To further test this hypothesis, we asked if the A11+ oligomers could block HbYX-dependent gate opening directly by the Rpt5 peptide (KANLQYYA), an established gate opening peptide45, derived from the C-terminus of Rpt5. We added increasing concentrations of the Rpt5 peptide to the 20S proteasome with and without the A11+ Aβ*56 oligomers. In the absence of oligomers, the Rpt5 peptide significantly stimulated proteasome activity as expected. However, the oligomers impaired Rpt5 activation at all concentrations. Interestingly, the more Rpt5 was added the less effective the oligomers were to impair the proteasome (Fig. 6b). These results indicate that the oligomers impair HbYX-dependent gate opening, but also that HbYX peptide could overcome impairment by the oligomers at the higher concentrations (1 mM Rpt5 peptide was the highest concentration that could be tested due to its solubility). In contrast, the oligomers could not impair PA26 activation at any concentration of PA26. We interpret these results to mimic the ATP/ATPγS experiment (Fig. 6a), whereby the ATP state is a low HbYX occupancy state and the ATPγS state is a higher occupancy HbYX state. The rational is that ATP is rapidly hydrolyzed to ADP, and ADP cannot support HbYX-dependent gate opening. On the other hand, ATPγS is not hydrolyzed to ADP and thus it sustains the HbYX bound open-gate state or it could also enhance gate opening by other mechanisms73. These combined results fit well with a model, whereby the A11+ oligomers impair proteasome function by binding to the outer surface of the 20S barrel, and impair substrate entry by allosterically stabilizing the closed conformational state of the 20S α-subunits, in a way that directly counteracts the conformational changes that are required for HbYX-dependent gate opening.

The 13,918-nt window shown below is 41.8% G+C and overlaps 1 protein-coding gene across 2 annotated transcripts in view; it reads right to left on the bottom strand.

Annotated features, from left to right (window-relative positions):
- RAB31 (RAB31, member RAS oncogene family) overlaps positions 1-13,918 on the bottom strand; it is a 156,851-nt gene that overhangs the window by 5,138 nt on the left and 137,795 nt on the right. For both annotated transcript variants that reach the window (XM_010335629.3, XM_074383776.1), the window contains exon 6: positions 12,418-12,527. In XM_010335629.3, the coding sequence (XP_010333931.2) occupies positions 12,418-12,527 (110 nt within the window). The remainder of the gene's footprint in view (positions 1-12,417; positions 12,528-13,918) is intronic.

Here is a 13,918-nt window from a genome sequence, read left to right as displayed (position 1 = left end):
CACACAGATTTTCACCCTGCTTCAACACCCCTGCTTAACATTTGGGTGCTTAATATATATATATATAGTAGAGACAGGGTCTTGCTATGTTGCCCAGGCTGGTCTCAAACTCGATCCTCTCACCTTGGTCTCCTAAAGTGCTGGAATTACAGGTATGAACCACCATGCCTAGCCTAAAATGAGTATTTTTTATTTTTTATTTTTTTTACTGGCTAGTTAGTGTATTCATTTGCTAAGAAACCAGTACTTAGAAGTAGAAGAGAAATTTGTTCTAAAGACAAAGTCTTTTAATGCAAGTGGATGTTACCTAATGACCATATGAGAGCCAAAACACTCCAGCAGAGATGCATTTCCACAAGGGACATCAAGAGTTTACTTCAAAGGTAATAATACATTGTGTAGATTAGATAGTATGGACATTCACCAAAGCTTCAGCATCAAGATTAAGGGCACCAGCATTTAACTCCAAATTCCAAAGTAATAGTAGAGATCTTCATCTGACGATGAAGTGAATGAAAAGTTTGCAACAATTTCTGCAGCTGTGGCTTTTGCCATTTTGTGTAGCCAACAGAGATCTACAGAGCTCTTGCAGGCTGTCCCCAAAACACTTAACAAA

The structural evolution of compartmentalized proteases was driven by the need to protect proteolytic activity from the cellular milieu, but still have the capacity to degrade select proteins in a regulated manner. The substrate-entry gate in the 20S proteasome thus plays a critical role in proteasome function and in cellular proteostasis. Here, we elucidate a common mechanism whereby soluble oligomers possessing a common 3D structure found in many neurodegenerative diseases potently inhibit 20S and 26S proteasome gate opening thus drastically impairing its function. While certain studies show some forms of aggregates do not impair the proteasome (which we also find Fig. 1b, d), the aggregates from these studies were not assayed for the presence of A11+ oligomers. Based on our results we proposed the following mechanistic model (Fig. 6c) of how A11+ oligomers impair proteasome function: (1) A11+ oligomers bind with low nanomolar affinity (Figs. 1 and 2) to the outer surface of the α-subunits along the C2 axis (the presumed binding site); (2) by binding to this site the oligomers stabilize the closed conformation of the α-subunits and prevent spontaneous gate opening (Fig. 3); (3) activation loop-dependent gate opening (e.g., PA26) occurs normally in the presence of oligomers, since its mechanism only requires contact between the activation loops and the base of the gating residues (Fig. 4); (4) however, HbYX-dependent gate opening (e.g., the 19S regulatory particle or HbYX peptide) is inhibited as oligomer-bound α-subunits are unable to undergo the conformational changes required to open the gate (Figs. 5 and 6), which are stabilized by the bound oligomer. From a general mechanistic perspective, in this model one expects to observe opposing allosteric controls fought between two allosteric modulators that bind to distinct sites on the 20S proteasome. From this model, one expects to observe competition between two allosteric modulators (the HbYX motif and the oligomers) that bind to distinct sites on the 20S proteasome. In this sense, the HbYX motif is a positive allosteric modulator that induces gate opening, whereas the A11+ oligomers are negative allosteric modulators that induce gate closing. These diametrically opposed regulators thus fight to control the proteasome gate. Moreover, it appears that the HbYX mechanism is dominant since binding of the non-hydrolysable ATP analog, ATPγS, prevents inhibition by A11+ oligomers (Fig. 6a), though further confirmation is warranted.